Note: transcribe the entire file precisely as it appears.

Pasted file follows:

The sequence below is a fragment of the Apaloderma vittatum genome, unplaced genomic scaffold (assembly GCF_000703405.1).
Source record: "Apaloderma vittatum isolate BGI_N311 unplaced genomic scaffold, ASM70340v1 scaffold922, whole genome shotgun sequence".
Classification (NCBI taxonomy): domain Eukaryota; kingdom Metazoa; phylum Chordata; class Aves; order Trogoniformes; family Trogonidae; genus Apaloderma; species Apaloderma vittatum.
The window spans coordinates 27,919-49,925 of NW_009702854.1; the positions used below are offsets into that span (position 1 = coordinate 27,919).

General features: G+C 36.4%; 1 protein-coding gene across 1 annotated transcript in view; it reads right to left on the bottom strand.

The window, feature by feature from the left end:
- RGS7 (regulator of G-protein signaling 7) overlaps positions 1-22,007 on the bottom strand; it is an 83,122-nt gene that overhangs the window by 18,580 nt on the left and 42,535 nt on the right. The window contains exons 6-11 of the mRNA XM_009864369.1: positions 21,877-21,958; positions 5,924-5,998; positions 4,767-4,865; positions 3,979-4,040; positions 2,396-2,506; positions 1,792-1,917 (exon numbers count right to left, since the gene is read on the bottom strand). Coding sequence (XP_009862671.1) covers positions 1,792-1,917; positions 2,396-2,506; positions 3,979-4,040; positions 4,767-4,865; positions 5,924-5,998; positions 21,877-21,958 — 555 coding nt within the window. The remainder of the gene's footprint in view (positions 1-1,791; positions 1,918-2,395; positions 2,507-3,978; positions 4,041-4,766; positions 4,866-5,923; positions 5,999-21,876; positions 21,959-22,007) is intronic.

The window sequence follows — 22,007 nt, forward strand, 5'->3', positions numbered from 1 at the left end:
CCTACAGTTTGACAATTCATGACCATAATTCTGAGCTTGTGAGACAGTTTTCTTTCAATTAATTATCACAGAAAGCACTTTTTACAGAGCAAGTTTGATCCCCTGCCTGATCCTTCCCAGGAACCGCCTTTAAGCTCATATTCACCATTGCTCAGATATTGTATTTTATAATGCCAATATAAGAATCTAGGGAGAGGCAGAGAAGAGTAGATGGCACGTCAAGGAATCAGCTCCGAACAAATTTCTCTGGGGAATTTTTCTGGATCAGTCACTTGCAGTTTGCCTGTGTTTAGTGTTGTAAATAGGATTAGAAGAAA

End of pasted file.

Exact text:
The sequence below is a fragment of the Apaloderma vittatum genome, unplaced genomic scaffold (assembly GCF_000703405.1).
Source record: "Apaloderma vittatum isolate BGI_N311 unplaced genomic scaffold, ASM70340v1 scaffold922, whole genome shotgun sequence".
Classification (NCBI taxonomy): domain Eukaryota; kingdom Metazoa; phylum Chordata; class Aves; order Trogoniformes; family Trogonidae; genus Apaloderma; species Apaloderma vittatum.
The window spans coordinates 27,919-49,925 of NW_009702854.1; the positions used below are offsets into that span (position 1 = coordinate 27,919).

General features: G+C 36.4%; 1 protein-coding gene across 1 annotated transcript in view; it reads right to left on the bottom strand.

The window, feature by feature from the left end:
- RGS7 (regulator of G-protein signaling 7) overlaps positions 1-22,007 on the bottom strand; it is an 83,122-nt gene that overhangs the window by 18,580 nt on the left and 42,535 nt on the right. The window contains exons 6-11 of the mRNA XM_009864369.1: positions 21,877-21,958; positions 5,924-5,998; positions 4,767-4,865; positions 3,979-4,040; positions 2,396-2,506; positions 1,792-1,917 (exon numbers count right to left, since the gene is read on the bottom strand). Coding sequence (XP_009862671.1) covers positions 1,792-1,917; positions 2,396-2,506; positions 3,979-4,040; positions 4,767-4,865; positions 5,924-5,998; positions 21,877-21,958 — 555 coding nt within the window. The remainder of the gene's footprint in view (positions 1-1,791; positions 1,918-2,395; positions 2,507-3,978; positions 4,041-4,766; positions 4,866-5,923; positions 5,999-21,876; positions 21,959-22,007) is intronic.

The window sequence follows — 22,007 nt, forward strand, 5'->3', positions numbered from 1 at the left end:
CCTACAGTTTGACAATTCATGACCATAATTCTGAGCTTGTGAGACAGTTTTCTTTCAATTAATTATCACAGAAAGCACTTTTTACAGAGCAAGTTTGATCCCCTGCCTGATCCTTCCCAGGAACCGCCTTTAAGCTCATATTCACCATTGCTCAGATATTGTATTTTATAATGCCAATATAAGAATCTAGGGAGAGGCAGAGAAGAGTAGATGGCACGTCAAGGAATCAGCTCCGAACAAATTTCTCTGGGGAATTTTTCTGGATCAGTCACTTGCAGTTTGCCTGTGTTTAGTGTTGTAAATAGGATTAGAAGAAA